Duties of A First Lady


I feel as if I am suddenly on stage for a part I never rehearsed.
Lady Bird Johnson


Portrait of Lady Bird

Portrait of Lady Bird Johnson at the White House, May 8, 1968.
LBJ Library photograph (C9959-23A) by Robert Knudsen.
This image is in the public domain and may be used free
of charge without permissions or fees.



  On November 22, 1963, with the assassination of President Kennedy, Lyndon Johnson assumed the presidency, and Mrs. Johnson was catapulted into the position of First Lady. Lady Bird confided to a friend: "I feel as if I am suddenly on stage for a part I never rehearsed." Mrs. Johnson was being much too modest, as she was probably one of the best prepared first ladies. As the wife of Lyndon Johnson, she had been in the political world of Washington, D.C. since 1934.


 
  Throughout the administration she saw her primary role as one of creating a warm and comfortable environment for the President. Near the end of the administration when a reporter asked Mrs. Johnson about the role of a First Lady, she reiterated the theme, saying, "Her role principally, is to support and give solace and companionship to her husband...to give him an island of serenity in which to work, to do his job." But she did more.


 
   

The Constitution of the United States does not mention the First Lady. She is elected by one man only. The statute books assign her no duties; and yet, when she gets the job, a podium is there if she cares to use it. I did.
Lady Bird Johnson


   
  Late in November 1963, Jacqueline Kennedy asked Mrs. Johnson to continue the work she had begun in restoring and preserving the White House and its contents. In March 1964, President Johnson signed an Executive Order establishing a Committee for the Preservation of the White House. Mrs. Johnson served as an active member of the Committee to ensure "continuity in all of the good things that have been done, [and] preservation of everything that has gone forward."


 
  As President Johnson pressed for legislation to end poverty and protect civil rights, Mrs. Johnson traveled with her husband on several high-profile trips, including a tour of desperately poor areas of Appalachia. During her husband's presidency, she traveled 200,000 miles and visited 40 states.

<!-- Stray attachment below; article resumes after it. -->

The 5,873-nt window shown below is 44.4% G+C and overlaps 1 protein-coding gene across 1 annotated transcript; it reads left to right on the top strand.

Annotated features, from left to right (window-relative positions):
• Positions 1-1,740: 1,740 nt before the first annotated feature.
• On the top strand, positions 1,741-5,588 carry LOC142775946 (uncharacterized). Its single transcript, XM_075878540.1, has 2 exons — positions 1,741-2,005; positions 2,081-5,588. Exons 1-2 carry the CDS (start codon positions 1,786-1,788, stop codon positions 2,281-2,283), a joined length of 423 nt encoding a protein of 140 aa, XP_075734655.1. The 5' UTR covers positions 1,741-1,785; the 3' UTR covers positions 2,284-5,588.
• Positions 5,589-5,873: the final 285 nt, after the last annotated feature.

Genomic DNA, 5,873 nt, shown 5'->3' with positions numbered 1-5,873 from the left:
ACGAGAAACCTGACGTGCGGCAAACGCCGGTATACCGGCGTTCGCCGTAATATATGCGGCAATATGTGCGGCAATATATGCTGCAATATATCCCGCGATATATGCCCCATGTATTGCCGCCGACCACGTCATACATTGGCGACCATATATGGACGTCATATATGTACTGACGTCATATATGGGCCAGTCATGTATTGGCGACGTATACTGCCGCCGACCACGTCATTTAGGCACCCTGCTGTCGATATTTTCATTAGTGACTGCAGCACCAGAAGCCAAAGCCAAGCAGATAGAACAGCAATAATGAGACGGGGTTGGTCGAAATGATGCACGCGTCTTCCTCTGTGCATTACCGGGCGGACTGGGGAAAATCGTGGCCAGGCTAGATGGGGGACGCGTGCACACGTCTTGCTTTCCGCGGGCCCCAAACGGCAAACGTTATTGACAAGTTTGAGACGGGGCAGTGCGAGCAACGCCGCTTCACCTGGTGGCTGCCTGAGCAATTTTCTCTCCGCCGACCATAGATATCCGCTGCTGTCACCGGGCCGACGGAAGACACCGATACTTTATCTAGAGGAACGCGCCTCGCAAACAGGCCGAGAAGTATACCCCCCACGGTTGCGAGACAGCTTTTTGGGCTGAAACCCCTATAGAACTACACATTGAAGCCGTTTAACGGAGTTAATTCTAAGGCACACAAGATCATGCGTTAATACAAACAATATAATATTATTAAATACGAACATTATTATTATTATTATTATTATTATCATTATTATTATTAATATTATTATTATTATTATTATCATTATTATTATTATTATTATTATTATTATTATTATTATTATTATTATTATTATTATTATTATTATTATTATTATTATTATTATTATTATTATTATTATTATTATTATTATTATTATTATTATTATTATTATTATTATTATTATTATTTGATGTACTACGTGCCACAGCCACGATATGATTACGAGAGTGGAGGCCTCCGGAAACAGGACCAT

To highlight issues of concern to women and recognize accomplishments made by women, Mrs. Johnson inaugurated a series of "Women Doers Luncheons" at the White House.


 
 
Doers Luncheon

Lady Bird Johnson and others listen to a speaker at a Women Doers Luncheon, April 2, 1968.
LBJ Library photograph (C9309-16) by Robert Knudsen. This image is in the public domain and may be used free of charge without permissions or fees.



 
  After her husband's election in 1964, Mrs. Johnson devoted much of her time to issues related to children and education, and conservation. Mrs. Johnson served as a "working" Honorary Chairman of Head Start, campaigned for her husband on the "Lady Bird Special" Whistlestop campaign train, and worked on beautification.


 
  In her over five years in the White House, Mrs. Johnson gave 164 speeches as First Lady. As the wife of the President, she served as hostess for social events. She was involved in over 700 activities including White House receptions, dinners, teas, luncheons, tours, trips, speeches and presentations.


 
  The First Lady's staff at the White House created an information sheet entitled "Mrs. Johnson's Duties as First Lady." A copy of the sheet may be seen here: Duties as First Lady


 
  At the end of the Johnson Administration, Howard K. Smith of ABC News interviewed Mrs. Johnson in a program entitled, "The View From the White House." A copy of the December 27, 1968 press release of the transcript may be seen here: View From The White House  
 
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